On Saturday October 13th, 2018, the Bank of England announced plans to issue a new £50 banknote, evidently going back on previous ideas to scrap the nation's largest denomination.
This is great news for cash! The turnaround shows how even in the face of 'cashless overhype', the public is not willing to give up trust-worthy cash, the choice it offers or, ultimately, an entrenched social duty to protect freedom of choice in all its forms.
Currently, only the £5 and £10 banknotes are printed on the cleaner, safer and more durable polymer. The new £20 polymer note is expected to enter circulation in 2020, followed by the new £50 note (date of issue still to be announced).
The idea to scrap the fifty was floated to the public by the HM Treasury in mid-March through a call for evidence to better understand the role of cash and digital payments in the new economy.
'Security printers work in a very sensitive business that affects interests of states and billions of people. It is not easy to be one of the leaders of this market, but it is an honourable duty. After all, we can’t do without cash.'
Within the same consultation, the public was also asked if they'd be ready to give up the UK's smallest denomination: the penny.
Fortunately, the public's immediate outcry echoed by tabloid's #SaveThePenny campains and boosted by the charity sector made it very clear that coppers matter to the British public.
The charity sector argued that the value of the penny was worth millions to small organisations relying on traditional bucket collections for good causes. Philanthropic forces warned that the loss of the penny would destroy smaller organisations relying on bucket collections... not to mention the most vulnerable which rely on the spirit of genorosity and giving. Last year, UK charities raised £350 million in loose change, revealed the latest UK Giving Report from Charities Aid Foundation (CAF).
“At the Bank, we are committed to providing the public with high quality notes they can use with confidence. Moving the £50 note onto polymer is an important next step to ensure that we can continue to do that.”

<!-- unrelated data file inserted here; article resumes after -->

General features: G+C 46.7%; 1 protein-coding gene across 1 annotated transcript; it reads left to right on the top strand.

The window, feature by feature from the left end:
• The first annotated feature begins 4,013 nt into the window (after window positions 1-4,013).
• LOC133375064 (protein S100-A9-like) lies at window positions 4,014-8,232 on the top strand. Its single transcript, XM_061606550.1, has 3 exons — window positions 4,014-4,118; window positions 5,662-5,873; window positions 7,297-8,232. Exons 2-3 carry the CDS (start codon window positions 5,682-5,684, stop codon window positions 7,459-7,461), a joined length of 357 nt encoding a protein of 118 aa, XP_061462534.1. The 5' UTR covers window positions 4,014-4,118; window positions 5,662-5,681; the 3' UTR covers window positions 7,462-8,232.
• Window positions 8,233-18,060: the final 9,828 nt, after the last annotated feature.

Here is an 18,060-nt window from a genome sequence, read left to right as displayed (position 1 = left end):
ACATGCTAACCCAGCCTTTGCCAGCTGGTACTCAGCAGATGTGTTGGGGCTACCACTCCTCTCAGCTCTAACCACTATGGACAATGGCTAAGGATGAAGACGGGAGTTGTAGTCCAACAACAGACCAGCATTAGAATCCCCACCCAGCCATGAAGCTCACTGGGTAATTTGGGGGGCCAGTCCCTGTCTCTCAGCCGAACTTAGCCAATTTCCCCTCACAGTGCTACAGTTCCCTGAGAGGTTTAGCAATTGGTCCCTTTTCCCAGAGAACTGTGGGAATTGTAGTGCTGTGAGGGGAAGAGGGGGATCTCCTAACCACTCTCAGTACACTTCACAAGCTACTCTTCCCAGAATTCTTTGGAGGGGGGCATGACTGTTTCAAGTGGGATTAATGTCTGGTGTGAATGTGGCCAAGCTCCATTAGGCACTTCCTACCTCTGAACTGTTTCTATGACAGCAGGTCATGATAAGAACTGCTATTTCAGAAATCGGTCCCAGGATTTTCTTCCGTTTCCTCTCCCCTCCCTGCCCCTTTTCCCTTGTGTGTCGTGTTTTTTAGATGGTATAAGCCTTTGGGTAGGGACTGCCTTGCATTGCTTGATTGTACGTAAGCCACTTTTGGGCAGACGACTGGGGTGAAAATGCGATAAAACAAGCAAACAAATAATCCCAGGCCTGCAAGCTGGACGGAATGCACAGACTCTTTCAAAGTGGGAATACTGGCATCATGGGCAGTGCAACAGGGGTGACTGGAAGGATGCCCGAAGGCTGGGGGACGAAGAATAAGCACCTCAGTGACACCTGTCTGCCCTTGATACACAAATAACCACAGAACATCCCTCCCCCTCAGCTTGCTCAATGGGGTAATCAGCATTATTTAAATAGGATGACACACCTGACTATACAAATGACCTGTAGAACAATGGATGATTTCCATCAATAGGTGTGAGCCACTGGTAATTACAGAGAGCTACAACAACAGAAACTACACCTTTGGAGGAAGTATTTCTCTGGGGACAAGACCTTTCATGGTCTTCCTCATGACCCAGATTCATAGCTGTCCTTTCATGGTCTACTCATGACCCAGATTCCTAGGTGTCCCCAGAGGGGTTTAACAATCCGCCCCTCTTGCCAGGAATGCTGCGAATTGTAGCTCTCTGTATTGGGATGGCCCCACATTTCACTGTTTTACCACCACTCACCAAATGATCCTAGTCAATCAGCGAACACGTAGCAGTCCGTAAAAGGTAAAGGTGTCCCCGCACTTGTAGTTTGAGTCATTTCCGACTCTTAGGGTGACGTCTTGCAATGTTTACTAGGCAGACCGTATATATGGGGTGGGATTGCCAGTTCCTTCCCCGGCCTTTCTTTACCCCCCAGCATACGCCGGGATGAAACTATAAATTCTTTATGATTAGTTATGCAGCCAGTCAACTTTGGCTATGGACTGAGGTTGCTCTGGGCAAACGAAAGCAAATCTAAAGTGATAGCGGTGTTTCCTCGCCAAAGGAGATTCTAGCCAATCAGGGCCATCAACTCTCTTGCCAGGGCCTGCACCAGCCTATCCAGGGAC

It might seem odd that there was ever a debate over whether to leave out one denomination from the new polymer series, but an international trend towards culling the largest denomination notes seemed to be spreading.
Two prime examples of this are the European Union's decision to exclude the €500 note from the new EU polymer series and Prime Minister Modi's radical demonetiation move in India at the end of 2016.
Both decisions were driven by paranoid perceptions of criminal activity and large denomination banknotes and did not take into account the impact on law-abiding citizens. The drastic move in India resulted in over a year of suffering across the nation, particularly on the most vulnerable demographics and almost laughably, did nothing to curb criminal activity. The are no reports of the impact on criminal activity from excluding the €500, but instead there is a clear increase in cybersecurity thefts.
Yet, with dialogue comes understanding and this debate in particular resulted in a renewed awareness of the British public's rightful affinity for tangible cash... even in the face of digital trends!
"Our money needs to be secure and this new note will help prevent crime."
So why is it, that even with panicked predictions about the demise of cash, people continue to use cash in all its forms? According to the Bank of England's website, it may be true that consumers use cash less than before, but it is also true that the aggregate demand for banknotes is increasing. The simple explantion: people trust unhackable cash.
Therefore, the decision to include the £50 note in the new polymer series responds to public's preference. But it doesn't stop there.